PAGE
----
These days, technology and residential security go hand-in-hand, which means more people are using home monitoring systems to protect their property. Equipment is affordable, easy to use, and many products interact with each other through smart home systems. Additionally, these easily accessible systems can help protect your family and your valuables in multiple ways.
If you're trying to figure out whether you need a monitoring system and what they can do for you and your family, read on. In this guide, I'll explain exactly what this type of setup entails along with its benefits.
In This Guide
Home Monitoring Benefits
One of the things that differentiate home monitoring from a simple alarm system is that it provides multiple functions. Depending on the components you choose, you can do anything from keeping track of your kids' comings and goings to receiving alerts in the event of a fire.
Deterring burglars is one of the main advantages of using home monitoring equipment. While property crime is down more than 20% compared to 2006 (according to FBI statistics), that drop may very well be related to the rise in the use of home surveillance and alarm systems. A decrease in home invasions doesn't mean you should relax your level of vigilance - in fact, it probably means that the presence of recording technology inside our homes is working against the bad guys.
Another way that home monitoring systems are proving useful is in a video surveillance capacity. Home security cameras come in handy for making sure the kids made it home from school safely, and even for catching abusive or thieving childcare workers. Your home video monitoring system may include indoor and/or outdoor cameras or may be built right into an all-in-one security hub like the Piper or Canary.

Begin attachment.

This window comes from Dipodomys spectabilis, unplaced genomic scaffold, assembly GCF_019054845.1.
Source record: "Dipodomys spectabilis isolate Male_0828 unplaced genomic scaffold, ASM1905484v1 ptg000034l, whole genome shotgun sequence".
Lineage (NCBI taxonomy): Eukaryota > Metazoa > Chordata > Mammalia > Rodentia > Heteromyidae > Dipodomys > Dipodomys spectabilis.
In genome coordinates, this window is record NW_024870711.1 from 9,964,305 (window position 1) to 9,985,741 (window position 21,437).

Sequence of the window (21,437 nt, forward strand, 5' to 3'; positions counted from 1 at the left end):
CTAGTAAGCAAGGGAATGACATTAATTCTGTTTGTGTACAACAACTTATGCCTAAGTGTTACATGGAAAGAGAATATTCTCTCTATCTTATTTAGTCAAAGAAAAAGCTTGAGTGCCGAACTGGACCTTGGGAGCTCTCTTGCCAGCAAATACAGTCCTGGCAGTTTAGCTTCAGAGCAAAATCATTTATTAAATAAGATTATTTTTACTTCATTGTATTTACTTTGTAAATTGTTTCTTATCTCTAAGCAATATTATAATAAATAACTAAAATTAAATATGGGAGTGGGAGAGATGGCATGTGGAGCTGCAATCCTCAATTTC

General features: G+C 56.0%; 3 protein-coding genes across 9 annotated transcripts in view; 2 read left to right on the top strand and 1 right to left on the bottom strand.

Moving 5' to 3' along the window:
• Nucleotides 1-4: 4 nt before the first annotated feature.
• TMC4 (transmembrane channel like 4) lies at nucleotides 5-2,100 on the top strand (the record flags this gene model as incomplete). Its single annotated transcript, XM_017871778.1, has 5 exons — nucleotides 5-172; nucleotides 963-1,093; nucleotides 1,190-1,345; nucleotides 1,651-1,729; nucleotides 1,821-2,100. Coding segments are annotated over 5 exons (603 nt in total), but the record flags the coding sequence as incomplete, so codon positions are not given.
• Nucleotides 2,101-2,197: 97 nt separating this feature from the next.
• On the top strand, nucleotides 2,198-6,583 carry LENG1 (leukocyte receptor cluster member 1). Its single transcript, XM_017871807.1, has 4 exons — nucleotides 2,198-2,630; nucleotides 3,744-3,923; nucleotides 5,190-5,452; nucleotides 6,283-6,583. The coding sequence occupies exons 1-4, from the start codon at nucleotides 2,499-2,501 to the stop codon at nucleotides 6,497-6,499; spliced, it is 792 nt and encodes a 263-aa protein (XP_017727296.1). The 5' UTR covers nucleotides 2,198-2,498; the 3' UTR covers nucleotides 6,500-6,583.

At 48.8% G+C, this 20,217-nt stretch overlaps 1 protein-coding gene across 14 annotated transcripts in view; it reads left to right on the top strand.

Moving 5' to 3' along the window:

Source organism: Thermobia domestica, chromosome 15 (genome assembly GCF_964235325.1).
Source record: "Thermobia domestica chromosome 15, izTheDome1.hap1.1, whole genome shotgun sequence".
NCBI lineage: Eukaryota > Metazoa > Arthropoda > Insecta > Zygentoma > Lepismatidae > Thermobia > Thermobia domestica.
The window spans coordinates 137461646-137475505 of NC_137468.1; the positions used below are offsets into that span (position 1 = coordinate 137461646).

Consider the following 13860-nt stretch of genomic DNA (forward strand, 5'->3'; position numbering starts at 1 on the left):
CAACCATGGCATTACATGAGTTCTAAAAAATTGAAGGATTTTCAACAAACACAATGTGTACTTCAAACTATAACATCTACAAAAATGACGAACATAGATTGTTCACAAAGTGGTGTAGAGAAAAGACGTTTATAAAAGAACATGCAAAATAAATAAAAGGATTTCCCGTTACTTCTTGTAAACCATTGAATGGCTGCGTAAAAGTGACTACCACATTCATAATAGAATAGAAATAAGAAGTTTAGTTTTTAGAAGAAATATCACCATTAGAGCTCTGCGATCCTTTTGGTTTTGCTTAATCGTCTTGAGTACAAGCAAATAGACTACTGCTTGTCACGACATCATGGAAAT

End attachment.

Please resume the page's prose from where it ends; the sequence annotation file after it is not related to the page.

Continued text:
Video can also be a crucial element in verifying your need for police assistance, either via a professional security company or if you're calling 911 yourself.
Most security cameras available for home use are internet-enabled (or IP cameras) which allow you to live to stream the feed through a mobile app. Some systems alert you in the event of an intruder and save footage in case it's needed to identify the culprits. Video can also be a crucial element in verifying your need for police assistance, either via a professional security company or if you're calling 911 yourself.
Other Types of Home Monitoring
Of course, intruders aren't the only things that can endanger your family and your belongings. There are other home safety issues which can be prevented or damage minimized by using home security monitoring.
- Fire: According to the National Fire Protection Association there were 365,500 home fires across the U.S. in 2015. Many of these fires are preventable with the use of a working smoke detector system. You can monitor your house for fire with either a self-installed system or a professional security company like ADT.
- Carbon Monoxide: CO deaths are a serious concern. CDC (Centers for Disease Control and Prevention) data shows that more than 400 Americans die per year from carbon monoxide poisoning. Modern home monitoring systems are able to detect CO leaks and alert either you or a CMS (central monitoring station), giving you the chance to get out of the house before it's too late.
- Temperature and Humidity: These can be useful features in a monitoring system because they can assist in detecting a fire or moisture problem.
- Air Quality: This isn't a common feature in home monitoring systems, however, it is available in a couple of all-in-ones and even security cameras. Monitoring air quality in your house helps you to ensure a healthy environment for your family.
- Leak Detection: You never know when a plumbing leak might develop while you're at work, or unwanted moisture will creep into the basement in a hard rain. Water sensors allow you to catch the problem immediately, no matter where you are. Professional home security companies and DIY smart home systems are the most common ways to monitor for leaks.